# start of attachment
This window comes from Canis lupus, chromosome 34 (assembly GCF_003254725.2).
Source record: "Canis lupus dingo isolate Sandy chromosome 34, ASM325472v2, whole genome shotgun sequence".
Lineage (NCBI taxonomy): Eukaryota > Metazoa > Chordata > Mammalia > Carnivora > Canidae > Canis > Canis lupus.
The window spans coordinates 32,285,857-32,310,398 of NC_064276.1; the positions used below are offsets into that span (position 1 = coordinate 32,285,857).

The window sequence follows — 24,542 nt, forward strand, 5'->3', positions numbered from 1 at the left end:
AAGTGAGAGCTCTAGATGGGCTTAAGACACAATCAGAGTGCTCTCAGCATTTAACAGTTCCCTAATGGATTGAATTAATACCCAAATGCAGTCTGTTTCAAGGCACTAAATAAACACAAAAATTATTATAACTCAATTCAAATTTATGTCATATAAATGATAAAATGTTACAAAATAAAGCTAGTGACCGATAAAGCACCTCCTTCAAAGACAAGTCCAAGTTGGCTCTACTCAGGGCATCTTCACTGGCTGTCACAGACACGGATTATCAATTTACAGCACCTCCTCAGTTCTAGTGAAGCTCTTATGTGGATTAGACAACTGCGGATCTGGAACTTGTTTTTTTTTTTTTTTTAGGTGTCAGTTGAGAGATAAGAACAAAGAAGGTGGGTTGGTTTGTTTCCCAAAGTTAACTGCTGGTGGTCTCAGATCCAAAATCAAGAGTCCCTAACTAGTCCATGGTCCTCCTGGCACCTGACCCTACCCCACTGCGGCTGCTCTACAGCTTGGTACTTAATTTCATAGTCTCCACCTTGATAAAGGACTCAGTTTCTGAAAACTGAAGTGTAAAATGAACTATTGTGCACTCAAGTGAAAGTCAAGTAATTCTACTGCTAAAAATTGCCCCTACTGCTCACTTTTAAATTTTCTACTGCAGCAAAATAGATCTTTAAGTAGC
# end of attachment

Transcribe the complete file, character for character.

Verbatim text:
This window comes from Canis lupus, chromosome 34 (assembly GCF_003254725.2).
Source record: "Canis lupus dingo isolate Sandy chromosome 34, ASM325472v2, whole genome shotgun sequence".
Lineage (NCBI taxonomy): Eukaryota > Metazoa > Chordata > Mammalia > Carnivora > Canidae > Canis > Canis lupus.
The window spans coordinates 32,285,857-32,310,398 of NC_064276.1; the positions used below are offsets into that span (position 1 = coordinate 32,285,857).

The window sequence follows — 24,542 nt, forward strand, 5'->3', positions numbered from 1 at the left end:
AAGTGAGAGCTCTAGATGGGCTTAAGACACAATCAGAGTGCTCTCAGCATTTAACAGTTCCCTAATGGATTGAATTAATACCCAAATGCAGTCTGTTTCAAGGCACTAAATAAACACAAAAATTATTATAACTCAATTCAAATTTATGTCATATAAATGATAAAATGTTACAAAATAAAGCTAGTGACCGATAAAGCACCTCCTTCAAAGACAAGTCCAAGTTGGCTCTACTCAGGGCATCTTCACTGGCTGTCACAGACACGGATTATCAATTTACAGCACCTCCTCAGTTCTAGTGAAGCTCTTATGTGGATTAGACAACTGCGGATCTGGAACTTGTTTTTTTTTTTTTTTTAGGTGTCAGTTGAGAGATAAGAACAAAGAAGGTGGGTTGGTTTGTTTCCCAAAGTTAACTGCTGGTGGTCTCAGATCCAAAATCAAGAGTCCCTAACTAGTCCATGGTCCTCCTGGCACCTGACCCTACCCCACTGCGGCTGCTCTACAGCTTGGTACTTAATTTCATAGTCTCCACCTTGATAAAGGACTCAGTTTCTGAAAACTGAAGTGTAAAATGAACTATTGTGCACTCAAGTGAAAGTCAAGTAATTCTACTGCTAAAAATTGCCCCTACTGCTCACTTTTAAATTTTCTACTGCAGCAAAATAGATCTTTAAGTAGC